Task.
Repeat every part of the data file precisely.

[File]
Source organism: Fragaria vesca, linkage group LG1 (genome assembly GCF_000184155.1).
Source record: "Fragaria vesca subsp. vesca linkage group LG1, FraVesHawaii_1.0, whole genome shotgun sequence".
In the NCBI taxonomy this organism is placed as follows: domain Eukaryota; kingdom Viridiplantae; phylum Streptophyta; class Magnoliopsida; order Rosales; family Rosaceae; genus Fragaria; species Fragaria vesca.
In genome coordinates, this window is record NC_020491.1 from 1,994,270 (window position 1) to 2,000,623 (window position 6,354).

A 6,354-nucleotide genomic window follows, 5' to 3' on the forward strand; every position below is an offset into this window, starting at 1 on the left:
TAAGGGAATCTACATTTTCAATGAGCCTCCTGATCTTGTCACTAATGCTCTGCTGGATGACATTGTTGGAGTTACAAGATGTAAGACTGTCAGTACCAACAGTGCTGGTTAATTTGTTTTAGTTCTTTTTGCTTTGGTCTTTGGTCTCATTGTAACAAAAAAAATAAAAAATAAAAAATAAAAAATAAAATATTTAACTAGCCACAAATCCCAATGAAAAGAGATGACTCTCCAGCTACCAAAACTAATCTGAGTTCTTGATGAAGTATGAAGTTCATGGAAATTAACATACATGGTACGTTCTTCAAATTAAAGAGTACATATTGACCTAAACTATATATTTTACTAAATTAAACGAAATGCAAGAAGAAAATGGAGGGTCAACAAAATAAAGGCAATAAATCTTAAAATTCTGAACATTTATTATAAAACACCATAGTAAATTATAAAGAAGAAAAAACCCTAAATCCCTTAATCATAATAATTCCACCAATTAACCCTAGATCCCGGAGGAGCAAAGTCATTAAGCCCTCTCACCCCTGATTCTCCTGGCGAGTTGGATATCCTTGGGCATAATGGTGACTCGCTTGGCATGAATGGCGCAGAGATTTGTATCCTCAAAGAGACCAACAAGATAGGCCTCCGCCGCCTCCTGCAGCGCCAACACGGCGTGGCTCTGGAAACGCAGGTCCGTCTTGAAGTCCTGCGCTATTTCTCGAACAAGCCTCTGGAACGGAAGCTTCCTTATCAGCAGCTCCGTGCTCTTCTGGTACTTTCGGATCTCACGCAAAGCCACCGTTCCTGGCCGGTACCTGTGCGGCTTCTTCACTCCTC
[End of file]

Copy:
Source organism: Fragaria vesca, linkage group LG1 (genome assembly GCF_000184155.1).
Source record: "Fragaria vesca subsp. vesca linkage group LG1, FraVesHawaii_1.0, whole genome shotgun sequence".
In the NCBI taxonomy this organism is placed as follows: domain Eukaryota; kingdom Viridiplantae; phylum Streptophyta; class Magnoliopsida; order Rosales; family Rosaceae; genus Fragaria; species Fragaria vesca.
In genome coordinates, this window is record NC_020491.1 from 1,994,270 (window position 1) to 2,000,623 (window position 6,354).

A 6,354-nucleotide genomic window follows, 5' to 3' on the forward strand; every position below is an offset into this window, starting at 1 on the left:
TAAGGGAATCTACATTTTCAATGAGCCTCCTGATCTTGTCACTAATGCTCTGCTGGATGACATTGTTGGAGTTACAAGATGTAAGACTGTCAGTACCAACAGTGCTGGTTAATTTGTTTTAGTTCTTTTTGCTTTGGTCTTTGGTCTCATTGTAACAAAAAAAATAAAAAATAAAAAATAAAAAATAAAATATTTAACTAGCCACAAATCCCAATGAAAAGAGATGACTCTCCAGCTACCAAAACTAATCTGAGTTCTTGATGAAGTATGAAGTTCATGGAAATTAACATACATGGTACGTTCTTCAAATTAAAGAGTACATATTGACCTAAACTATATATTTTACTAAATTAAACGAAATGCAAGAAGAAAATGGAGGGTCAACAAAATAAAGGCAATAAATCTTAAAATTCTGAACATTTATTATAAAACACCATAGTAAATTATAAAGAAGAAAAAACCCTAAATCCCTTAATCATAATAATTCCACCAATTAACCCTAGATCCCGGAGGAGCAAAGTCATTAAGCCCTCTCACCCCTGATTCTCCTGGCGAGTTGGATATCCTTGGGCATAATGGTGACTCGCTTGGCATGAATGGCGCAGAGATTTGTATCCTCAAAGAGACCAACAAGATAGGCCTCCGCCGCCTCCTGCAGCGCCAACACGGCGTGGCTCTGGAAACGCAGGTCCGTCTTGAAGTCCTGCGCTATTTCTCGAACAAGCCTCTGGAACGGAAGCTTCCTTATCAGCAGCTCCGTGCTCTTCTGGTACTTTCGGATCTCACGCAAAGCCACCGTTCCTGGCCGGTACCTGTGCGGCTTCTTCACTCCTC